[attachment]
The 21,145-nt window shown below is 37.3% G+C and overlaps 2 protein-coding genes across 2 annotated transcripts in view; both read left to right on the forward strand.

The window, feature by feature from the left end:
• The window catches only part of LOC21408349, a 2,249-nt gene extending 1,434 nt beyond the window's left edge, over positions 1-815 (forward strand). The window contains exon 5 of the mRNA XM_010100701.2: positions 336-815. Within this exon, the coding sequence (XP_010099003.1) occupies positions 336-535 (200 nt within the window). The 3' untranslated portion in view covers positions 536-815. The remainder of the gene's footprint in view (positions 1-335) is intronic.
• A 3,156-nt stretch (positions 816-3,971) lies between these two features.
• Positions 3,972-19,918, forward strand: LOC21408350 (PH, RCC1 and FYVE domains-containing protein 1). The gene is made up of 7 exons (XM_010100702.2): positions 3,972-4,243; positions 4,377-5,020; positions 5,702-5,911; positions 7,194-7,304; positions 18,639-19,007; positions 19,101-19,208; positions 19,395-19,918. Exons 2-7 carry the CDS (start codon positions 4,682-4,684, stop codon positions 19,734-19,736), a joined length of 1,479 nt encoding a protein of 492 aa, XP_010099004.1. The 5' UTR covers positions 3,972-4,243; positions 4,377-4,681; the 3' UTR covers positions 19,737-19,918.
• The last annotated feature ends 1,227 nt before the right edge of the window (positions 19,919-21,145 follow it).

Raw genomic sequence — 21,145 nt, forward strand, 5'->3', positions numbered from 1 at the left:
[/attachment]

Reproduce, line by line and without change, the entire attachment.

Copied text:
The 21,145-nt window shown below is 37.3% G+C and overlaps 2 protein-coding genes across 2 annotated transcripts in view; both read left to right on the forward strand.

The window, feature by feature from the left end:
• The window catches only part of LOC21408349, a 2,249-nt gene extending 1,434 nt beyond the window's left edge, over positions 1-815 (forward strand). The window contains exon 5 of the mRNA XM_010100701.2: positions 336-815. Within this exon, the coding sequence (XP_010099003.1) occupies positions 336-535 (200 nt within the window). The 3' untranslated portion in view covers positions 536-815. The remainder of the gene's footprint in view (positions 1-335) is intronic.
• A 3,156-nt stretch (positions 816-3,971) lies between these two features.
• Positions 3,972-19,918, forward strand: LOC21408350 (PH, RCC1 and FYVE domains-containing protein 1). The gene is made up of 7 exons (XM_010100702.2): positions 3,972-4,243; positions 4,377-5,020; positions 5,702-5,911; positions 7,194-7,304; positions 18,639-19,007; positions 19,101-19,208; positions 19,395-19,918. Exons 2-7 carry the CDS (start codon positions 4,682-4,684, stop codon positions 19,734-19,736), a joined length of 1,479 nt encoding a protein of 492 aa, XP_010099004.1. The 5' UTR covers positions 3,972-4,243; positions 4,377-4,681; the 3' UTR covers positions 19,737-19,918.
• The last annotated feature ends 1,227 nt before the right edge of the window (positions 19,919-21,145 follow it).

Raw genomic sequence — 21,145 nt, forward strand, 5'->3', positions numbered from 1 at the left: